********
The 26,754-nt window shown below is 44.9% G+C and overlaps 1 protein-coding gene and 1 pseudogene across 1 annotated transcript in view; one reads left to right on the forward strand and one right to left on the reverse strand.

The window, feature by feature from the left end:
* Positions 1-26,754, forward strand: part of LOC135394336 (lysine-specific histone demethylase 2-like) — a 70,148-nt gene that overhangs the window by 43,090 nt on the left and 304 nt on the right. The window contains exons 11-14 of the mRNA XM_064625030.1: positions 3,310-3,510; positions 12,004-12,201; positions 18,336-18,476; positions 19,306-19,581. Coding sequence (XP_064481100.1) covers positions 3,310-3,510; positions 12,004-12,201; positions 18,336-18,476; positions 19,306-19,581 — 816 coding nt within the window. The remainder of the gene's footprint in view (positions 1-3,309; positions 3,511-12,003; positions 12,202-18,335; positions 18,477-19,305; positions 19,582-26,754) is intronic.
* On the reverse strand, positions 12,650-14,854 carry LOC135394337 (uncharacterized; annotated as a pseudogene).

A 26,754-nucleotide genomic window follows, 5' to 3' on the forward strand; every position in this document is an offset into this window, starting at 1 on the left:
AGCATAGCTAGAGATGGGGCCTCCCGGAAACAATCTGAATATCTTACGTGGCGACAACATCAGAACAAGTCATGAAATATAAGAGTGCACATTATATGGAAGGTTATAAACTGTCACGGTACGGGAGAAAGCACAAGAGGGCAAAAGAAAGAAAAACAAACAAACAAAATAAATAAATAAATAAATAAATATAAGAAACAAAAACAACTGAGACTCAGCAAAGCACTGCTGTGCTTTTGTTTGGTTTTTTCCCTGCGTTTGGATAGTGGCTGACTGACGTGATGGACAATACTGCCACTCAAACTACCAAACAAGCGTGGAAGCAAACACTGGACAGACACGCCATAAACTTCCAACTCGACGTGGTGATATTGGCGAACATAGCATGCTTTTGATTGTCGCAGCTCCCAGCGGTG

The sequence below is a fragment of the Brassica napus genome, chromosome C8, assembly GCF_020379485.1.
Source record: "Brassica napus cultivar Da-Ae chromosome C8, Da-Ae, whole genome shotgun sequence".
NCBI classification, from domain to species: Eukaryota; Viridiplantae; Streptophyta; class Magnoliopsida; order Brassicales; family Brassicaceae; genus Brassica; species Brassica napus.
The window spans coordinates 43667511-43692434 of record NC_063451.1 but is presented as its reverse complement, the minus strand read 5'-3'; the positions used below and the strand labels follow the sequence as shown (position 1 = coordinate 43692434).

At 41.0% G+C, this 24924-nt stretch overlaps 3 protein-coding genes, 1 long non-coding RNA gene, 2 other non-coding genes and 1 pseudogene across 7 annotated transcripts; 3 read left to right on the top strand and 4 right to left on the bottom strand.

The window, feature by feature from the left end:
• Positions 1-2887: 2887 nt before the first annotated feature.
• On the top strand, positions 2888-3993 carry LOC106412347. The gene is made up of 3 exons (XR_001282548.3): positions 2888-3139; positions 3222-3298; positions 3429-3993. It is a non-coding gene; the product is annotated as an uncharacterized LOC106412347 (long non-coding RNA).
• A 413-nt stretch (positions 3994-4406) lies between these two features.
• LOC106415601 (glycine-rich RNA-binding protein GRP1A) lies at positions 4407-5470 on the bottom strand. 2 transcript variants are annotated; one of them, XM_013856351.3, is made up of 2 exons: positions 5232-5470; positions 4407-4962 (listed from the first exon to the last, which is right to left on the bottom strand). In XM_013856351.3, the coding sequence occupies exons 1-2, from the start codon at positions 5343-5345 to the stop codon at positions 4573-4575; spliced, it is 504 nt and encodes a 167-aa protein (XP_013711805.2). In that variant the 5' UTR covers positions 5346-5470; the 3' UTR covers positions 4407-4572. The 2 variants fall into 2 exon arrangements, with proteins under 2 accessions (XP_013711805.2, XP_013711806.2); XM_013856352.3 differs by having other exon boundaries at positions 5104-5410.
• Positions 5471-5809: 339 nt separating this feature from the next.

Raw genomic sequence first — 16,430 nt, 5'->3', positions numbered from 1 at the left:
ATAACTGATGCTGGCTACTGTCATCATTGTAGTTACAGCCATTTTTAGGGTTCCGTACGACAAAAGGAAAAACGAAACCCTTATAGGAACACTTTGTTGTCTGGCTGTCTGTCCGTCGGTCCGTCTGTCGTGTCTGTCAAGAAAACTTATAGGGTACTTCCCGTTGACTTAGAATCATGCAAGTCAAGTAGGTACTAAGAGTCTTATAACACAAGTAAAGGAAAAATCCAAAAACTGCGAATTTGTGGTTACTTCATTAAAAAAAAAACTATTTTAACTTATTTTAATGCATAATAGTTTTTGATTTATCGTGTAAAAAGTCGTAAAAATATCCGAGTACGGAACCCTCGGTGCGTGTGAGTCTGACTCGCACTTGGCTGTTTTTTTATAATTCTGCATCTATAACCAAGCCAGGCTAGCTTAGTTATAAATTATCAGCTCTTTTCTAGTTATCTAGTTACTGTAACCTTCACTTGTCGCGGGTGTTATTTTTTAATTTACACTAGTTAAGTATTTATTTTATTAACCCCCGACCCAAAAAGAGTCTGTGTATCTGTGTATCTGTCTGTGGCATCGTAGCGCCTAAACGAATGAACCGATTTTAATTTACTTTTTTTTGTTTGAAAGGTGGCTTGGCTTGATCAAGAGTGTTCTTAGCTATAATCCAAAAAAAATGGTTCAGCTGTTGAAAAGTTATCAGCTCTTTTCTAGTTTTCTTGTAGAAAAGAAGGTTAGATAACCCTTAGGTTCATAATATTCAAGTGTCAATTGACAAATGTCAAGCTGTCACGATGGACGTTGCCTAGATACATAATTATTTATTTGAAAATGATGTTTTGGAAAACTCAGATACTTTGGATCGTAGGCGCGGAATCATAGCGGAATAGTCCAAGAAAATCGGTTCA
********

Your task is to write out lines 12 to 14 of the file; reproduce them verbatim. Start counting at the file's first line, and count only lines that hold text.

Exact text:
The window, feature by feature from the left end:
• Positions 1-2887: 2887 nt before the first annotated feature.
• On the top strand, positions 2888-3993 carry LOC106412347. The gene is made up of 3 exons (XR_001282548.3): positions 2888-3139; positions 3222-3298; positions 3429-3993. It is a non-coding gene; the product is annotated as an uncharacterized LOC106412347 (long non-coding RNA).